“Let them in a few at a time to see the babies and to talk to Nannie. Take as long as you can over it so that I can have a word with Mr. Master and decide what’s to be done.
Although this is one of her lesser-known titles, there was a copy in my grade school library so I reread it often. As a child, I accepted that four families gave up their children for a life of affluence but as an adult, I assume the police would have hunted them down and accused the parents of endangerment for leaving their babies on a doorstep on a frigid morning like the mother in Little Fires Everywhere! But I think we can handle a little suspension of disbelief in a good cause. 
UK edition I own now
The best part of the story is how everyone copes when Malcom Master disappears: the children finally persuade Nannie et al. to let them get a puppy, they develop individual interests and career aspirations that are related to what they know best, the television world, and start to grow up while retaining their loyalty to each other. Possibly Streatfeild felt very bold using the then-newfangled television as her background for this book but there is really not much difference from the theater setting, particularly when Margery gets a part in a movie.  For the reader, there is a certain amount of wish fulfillment in reading Streatfield: even in this book, where the children are at risk of being sent to a boarding school for the homeless, they seem to be in control of their own destinies, exploring careers and making plans for the future at barely 11.

Source: Personal copy, thanks to Gill Bilski.


LyzzyBee said...

Wow, another of hers I didn't know of, and it does sound a good one. I love The Painted Garden, Movie Shoes is a horrible title for it, though, given you don't have to have special shoes to be in a film!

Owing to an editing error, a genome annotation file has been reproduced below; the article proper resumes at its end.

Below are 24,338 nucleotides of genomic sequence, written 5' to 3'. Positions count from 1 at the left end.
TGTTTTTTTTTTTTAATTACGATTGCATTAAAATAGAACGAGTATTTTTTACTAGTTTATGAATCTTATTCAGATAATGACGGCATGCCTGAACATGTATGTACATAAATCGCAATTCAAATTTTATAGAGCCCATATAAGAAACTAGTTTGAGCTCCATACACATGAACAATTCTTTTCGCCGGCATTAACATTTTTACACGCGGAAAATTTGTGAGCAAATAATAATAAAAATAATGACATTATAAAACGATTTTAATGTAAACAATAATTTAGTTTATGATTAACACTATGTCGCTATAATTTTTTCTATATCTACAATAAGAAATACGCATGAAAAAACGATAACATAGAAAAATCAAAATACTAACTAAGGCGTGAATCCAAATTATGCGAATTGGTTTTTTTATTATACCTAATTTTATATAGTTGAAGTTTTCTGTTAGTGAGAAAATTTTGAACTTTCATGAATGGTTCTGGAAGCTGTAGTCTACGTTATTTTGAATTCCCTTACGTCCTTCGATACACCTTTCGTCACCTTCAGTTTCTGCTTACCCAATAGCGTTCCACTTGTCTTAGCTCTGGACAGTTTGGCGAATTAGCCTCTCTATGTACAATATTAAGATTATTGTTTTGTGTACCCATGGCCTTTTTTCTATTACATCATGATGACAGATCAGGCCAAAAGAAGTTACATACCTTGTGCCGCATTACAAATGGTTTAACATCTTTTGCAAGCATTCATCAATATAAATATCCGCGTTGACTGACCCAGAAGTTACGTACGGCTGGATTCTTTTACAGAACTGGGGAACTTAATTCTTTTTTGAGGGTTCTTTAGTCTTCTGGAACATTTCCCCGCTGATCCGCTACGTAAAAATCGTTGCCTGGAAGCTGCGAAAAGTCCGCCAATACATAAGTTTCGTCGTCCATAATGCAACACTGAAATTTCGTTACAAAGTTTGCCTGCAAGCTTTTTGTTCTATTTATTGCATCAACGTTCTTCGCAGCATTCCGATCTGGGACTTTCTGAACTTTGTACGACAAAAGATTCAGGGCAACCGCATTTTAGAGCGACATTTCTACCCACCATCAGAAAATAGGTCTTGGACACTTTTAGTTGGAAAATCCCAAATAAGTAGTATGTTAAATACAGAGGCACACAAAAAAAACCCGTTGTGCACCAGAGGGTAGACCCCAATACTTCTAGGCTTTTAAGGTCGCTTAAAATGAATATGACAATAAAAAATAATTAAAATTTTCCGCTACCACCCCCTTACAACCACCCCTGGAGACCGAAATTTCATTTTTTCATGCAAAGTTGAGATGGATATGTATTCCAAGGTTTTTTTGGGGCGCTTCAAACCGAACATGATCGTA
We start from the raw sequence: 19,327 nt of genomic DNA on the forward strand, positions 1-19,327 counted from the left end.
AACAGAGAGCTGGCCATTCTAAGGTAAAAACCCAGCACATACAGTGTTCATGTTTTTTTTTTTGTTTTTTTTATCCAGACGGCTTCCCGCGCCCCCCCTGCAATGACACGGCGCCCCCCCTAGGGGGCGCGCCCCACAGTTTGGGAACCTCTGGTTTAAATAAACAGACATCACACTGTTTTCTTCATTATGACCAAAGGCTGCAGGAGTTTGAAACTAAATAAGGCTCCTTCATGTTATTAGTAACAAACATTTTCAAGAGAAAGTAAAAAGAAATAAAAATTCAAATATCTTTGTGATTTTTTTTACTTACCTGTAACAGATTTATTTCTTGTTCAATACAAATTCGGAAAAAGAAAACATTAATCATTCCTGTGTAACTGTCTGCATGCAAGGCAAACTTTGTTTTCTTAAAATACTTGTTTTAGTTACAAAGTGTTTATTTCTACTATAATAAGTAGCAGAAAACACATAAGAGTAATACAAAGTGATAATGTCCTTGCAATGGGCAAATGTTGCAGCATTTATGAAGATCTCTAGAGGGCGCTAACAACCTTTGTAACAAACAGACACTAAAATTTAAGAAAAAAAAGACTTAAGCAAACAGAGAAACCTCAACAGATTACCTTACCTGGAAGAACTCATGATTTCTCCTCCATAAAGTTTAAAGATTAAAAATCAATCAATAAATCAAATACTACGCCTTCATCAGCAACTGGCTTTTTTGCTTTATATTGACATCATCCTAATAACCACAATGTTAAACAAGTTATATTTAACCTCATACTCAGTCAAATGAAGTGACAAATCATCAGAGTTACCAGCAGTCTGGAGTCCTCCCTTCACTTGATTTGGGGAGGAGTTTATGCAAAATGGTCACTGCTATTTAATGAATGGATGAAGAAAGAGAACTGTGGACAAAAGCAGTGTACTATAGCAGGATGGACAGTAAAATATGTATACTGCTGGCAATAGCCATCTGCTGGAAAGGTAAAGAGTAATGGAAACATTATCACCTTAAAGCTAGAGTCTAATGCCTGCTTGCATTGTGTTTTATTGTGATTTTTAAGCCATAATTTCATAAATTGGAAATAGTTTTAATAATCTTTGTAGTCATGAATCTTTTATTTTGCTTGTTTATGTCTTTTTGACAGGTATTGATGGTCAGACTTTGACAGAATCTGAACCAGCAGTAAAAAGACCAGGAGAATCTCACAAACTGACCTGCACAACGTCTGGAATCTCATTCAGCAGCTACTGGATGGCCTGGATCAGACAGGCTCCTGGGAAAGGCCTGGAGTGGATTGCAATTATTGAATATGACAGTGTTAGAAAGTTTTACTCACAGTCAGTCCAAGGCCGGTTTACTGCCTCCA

Lark said...

I need to find a copy of this book! It sounds delightful. :)

Katrina said...

That's another one for my list of must read books!

Lex @ Lexlingua said...

Oh well, when you mentioned they started career planning, I thought maybe the book spans over several years - turns out the planning started at age 11! Ack! Still, it sounds charming and I do mean to try out this author's work.

Buried In Print said...

My copy of Ballet Shoes is tattered and worn but I wasn't able to find most of Streatfeild's books beyond that one when I was a kid. I had no idea that The Painted Garden was retitled and part of that series, but I probably would have resented the lack of Fossil girls in it!

CLM said...

Marcie, I am surprised there wasn't a lot of Streatfeild in Canada when you were growing up because when I visited as a child all the bookstores were full of British books. I wonder when it all changed and suddenly American books were so prominent - maybe due to the expense of shipping.

I have not reread The Painted Garden/Movie Shoes for ages but Posy Fossils has a small cameo (is that redundant?) and I think Pauline also. Oh dear, you know I am going to have to go check and it's 10:30 and I haven't had dinner yet! Your fault!